Like IAs, strategic teamwork among web experts help ensure the essential elements — from brand style to intended conversion points — are met within the design experience.
UI, and IA, are both essential to the overall UX, or user experience.
To learn more about UI, check out these helpful resources:
- Slickplan’s User Interface (UI) blogs
- Usability.gov User Interface Design Basics
- What is User Interface (UI) Design? – Interaction Design Foundation
What is UX?
UX stands for user experience, or user experience design. While UI focuses on design, and IA focuses on the organization of information, UX focuses on everything: The umbrella of the experience delivered to users.
User experience is vital because understanding how users should (or are currently) interacting with your website or app drives important changes to better their experience.
Peter Morville at Semantic Studios uses a honeycomb model to display the relationships of skills that go into UX including:
In UX, experts with this title or in this field will focus on user data, personas, and user journey maps to understand the challenges, questions, and needs of the target audience or end user.
Godfathers of user experience Don Norman and Jakob Nielsen, co-founders of the illustrious Nielsen Norman Group, define user experience as something that, “encompasses all aspects of the end-user’s interaction with the company, its services, and its products.”
Fortunately, UX is such a growing field, and there’s a wealth of knowledge and learning to help get anyone started in the right direction. There are also many “tentacles” and subtasks of UX that make it so important, including:
- User testing – Learning how users interact with products, services, or brands like yours can help drive the direction to connect with the target users you’re seeking. User testing accomplishes this, from focus groups to remote testing through online platforms. This also comes in handy to test prototypes before development or building begins.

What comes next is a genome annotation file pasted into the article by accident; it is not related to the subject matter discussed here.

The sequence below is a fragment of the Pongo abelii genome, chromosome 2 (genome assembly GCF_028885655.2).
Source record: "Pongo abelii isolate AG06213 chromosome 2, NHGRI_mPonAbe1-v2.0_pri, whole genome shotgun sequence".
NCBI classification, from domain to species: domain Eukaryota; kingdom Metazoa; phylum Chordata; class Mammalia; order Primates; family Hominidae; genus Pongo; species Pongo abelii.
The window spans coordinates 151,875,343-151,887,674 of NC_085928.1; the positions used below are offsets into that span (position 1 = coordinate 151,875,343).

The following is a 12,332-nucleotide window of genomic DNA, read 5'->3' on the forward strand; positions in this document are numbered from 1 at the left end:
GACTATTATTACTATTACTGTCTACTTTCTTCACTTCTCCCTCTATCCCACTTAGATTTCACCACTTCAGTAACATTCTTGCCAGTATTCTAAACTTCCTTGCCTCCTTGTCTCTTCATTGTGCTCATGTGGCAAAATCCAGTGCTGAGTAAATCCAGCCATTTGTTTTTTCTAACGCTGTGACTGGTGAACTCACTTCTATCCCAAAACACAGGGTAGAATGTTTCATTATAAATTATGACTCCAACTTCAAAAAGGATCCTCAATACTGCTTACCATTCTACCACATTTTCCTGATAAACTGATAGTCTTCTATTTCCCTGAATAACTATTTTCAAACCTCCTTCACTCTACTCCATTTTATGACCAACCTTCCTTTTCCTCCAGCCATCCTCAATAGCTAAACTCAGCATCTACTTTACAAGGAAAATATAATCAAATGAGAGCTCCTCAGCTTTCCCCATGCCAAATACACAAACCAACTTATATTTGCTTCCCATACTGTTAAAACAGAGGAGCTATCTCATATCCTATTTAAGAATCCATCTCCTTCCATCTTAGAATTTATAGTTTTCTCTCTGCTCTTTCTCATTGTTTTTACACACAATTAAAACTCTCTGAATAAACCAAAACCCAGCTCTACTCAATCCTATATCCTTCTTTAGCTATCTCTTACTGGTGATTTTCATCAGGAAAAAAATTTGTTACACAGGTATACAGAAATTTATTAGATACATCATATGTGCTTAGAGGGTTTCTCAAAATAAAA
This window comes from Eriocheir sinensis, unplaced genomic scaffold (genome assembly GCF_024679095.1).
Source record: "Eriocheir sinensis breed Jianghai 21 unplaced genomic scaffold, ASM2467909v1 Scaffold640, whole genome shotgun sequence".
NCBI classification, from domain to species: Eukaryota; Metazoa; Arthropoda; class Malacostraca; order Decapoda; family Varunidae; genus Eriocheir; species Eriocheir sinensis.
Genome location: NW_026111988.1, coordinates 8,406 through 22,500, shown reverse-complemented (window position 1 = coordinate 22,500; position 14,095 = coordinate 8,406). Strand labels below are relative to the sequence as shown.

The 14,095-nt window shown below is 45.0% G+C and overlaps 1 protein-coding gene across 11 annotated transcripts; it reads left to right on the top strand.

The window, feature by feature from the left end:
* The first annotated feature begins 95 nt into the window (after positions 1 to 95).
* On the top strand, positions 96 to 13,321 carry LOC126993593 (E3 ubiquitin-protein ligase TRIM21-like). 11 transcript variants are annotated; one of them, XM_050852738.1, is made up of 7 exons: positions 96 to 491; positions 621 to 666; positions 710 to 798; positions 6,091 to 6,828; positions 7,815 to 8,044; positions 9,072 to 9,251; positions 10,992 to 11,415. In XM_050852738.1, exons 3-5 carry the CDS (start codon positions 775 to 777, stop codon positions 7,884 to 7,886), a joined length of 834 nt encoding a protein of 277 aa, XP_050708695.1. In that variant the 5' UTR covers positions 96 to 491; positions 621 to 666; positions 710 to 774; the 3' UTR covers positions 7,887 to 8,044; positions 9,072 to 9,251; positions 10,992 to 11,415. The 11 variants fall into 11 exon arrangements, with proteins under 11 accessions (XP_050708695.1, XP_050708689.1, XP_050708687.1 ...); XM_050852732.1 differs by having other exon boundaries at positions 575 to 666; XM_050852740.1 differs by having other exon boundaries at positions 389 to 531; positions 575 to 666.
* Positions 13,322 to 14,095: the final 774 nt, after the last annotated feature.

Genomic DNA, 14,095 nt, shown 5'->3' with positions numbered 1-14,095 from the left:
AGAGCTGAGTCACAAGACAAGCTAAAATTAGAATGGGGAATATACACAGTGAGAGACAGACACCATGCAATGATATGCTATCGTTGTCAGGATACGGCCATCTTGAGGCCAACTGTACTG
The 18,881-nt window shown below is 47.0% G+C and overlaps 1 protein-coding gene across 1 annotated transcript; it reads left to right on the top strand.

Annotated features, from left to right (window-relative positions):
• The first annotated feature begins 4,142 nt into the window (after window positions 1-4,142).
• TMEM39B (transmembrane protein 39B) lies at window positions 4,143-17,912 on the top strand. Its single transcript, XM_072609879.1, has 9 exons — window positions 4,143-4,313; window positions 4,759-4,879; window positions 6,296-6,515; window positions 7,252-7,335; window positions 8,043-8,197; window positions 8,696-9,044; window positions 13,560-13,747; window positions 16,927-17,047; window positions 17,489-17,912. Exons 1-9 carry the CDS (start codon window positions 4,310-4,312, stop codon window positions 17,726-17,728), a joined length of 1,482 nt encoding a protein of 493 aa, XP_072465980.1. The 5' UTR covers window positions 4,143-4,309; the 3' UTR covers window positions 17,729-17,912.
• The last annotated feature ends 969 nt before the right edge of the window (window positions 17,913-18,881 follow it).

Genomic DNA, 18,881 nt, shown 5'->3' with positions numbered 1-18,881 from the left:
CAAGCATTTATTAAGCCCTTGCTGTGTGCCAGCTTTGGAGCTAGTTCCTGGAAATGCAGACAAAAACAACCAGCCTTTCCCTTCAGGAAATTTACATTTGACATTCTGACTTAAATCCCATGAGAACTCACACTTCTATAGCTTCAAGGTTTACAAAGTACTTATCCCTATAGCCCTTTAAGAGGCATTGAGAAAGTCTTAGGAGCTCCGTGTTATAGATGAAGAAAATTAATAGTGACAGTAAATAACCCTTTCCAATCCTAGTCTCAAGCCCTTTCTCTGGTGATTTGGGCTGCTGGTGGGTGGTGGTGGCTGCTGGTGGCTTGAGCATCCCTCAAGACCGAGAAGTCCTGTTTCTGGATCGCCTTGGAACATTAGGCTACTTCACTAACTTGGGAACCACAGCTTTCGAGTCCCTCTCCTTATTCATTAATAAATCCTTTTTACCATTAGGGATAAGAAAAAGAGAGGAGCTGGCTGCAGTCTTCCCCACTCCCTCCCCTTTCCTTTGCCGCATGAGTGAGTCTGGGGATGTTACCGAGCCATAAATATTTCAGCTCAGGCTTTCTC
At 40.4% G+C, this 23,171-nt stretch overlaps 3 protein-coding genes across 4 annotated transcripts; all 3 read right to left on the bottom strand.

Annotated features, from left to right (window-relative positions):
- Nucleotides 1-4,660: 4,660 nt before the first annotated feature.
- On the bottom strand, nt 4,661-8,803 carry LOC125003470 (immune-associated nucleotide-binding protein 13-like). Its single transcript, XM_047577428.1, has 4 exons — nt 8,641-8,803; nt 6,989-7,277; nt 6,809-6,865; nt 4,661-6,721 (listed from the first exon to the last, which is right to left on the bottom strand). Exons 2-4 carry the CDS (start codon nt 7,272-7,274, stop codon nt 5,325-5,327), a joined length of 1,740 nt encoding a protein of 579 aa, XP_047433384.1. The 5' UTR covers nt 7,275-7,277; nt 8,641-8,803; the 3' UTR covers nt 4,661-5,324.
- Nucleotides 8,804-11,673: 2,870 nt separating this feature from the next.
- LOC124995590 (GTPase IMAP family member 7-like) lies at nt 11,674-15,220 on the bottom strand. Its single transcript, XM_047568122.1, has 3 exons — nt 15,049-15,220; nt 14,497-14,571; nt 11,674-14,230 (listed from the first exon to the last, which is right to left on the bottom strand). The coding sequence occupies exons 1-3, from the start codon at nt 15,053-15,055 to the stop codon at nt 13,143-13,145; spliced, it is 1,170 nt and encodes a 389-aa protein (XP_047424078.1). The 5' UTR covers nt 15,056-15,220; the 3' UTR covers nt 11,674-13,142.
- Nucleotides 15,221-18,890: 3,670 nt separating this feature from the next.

- User research – Like user testing, user research is equally important. Some user research can be done in a testing environment, and others can be done through researching analytics and data. User research and analytics can help reveal how users find your site and the keywords they use to get there, which can be helpful in developing the experience or making improvements.
- Wireframe development – Building wireframes is something UX pros are often tasked with doing. After understanding the needs of users, wireframes lay out the “skeleton” of the website or app, how pieces work together, and how the user should – ideally – funnel through the experience.
- Accessibility and usability – Above all else, UX professionals have a duty to ensure the website or app holds up to usability (it works) and accessibility (it works for everyone). Understanding how users with specific needs would access the content or convert online, drives many important decisions that guide content and design experts. Likewise, the website’s ability to work on all devices or platforms ensures it’ll be easy-to-use for all.
- Collaboration with other experts – Anyone with a specific UX title often collaborates with UI (design) and IA (content strategy), who’ll help outline the navigation in the wireframe, and the design for the concept. The person who’s tasked with UX works as a teammate, guiding what they learned from the user testing and research to drive decisions.
Who does UX?
User experience has grown into a role or title that individuals or teams hold, but in some places, it’s still part of the expectations of designers and content strategists. UX, or UX design, is considered a necessary skill in today’s web design world, and even if someone doesn’t hold UX in their title, it’s implied in other roles.
To learn more about UX, check out these helpful resources:
- Slickplan’s UX Design blogs
- What is User Flow?
- What is User Experience Design? – Smashing Magazine
- Usability.gov User Experience Basics
- UX Training by Nielsen Norman Group
An Ever-Evolving Field
As always with the web, it’s good to keep your finger on the pulse of what’s changing. As devices become more advanced, and the way people use the web and apps changes with the times, so will the IA, UI, and UX roles.
To keep up with the industry, follow Slickplan’s blog for more tips, articles, and insights into this evolving field.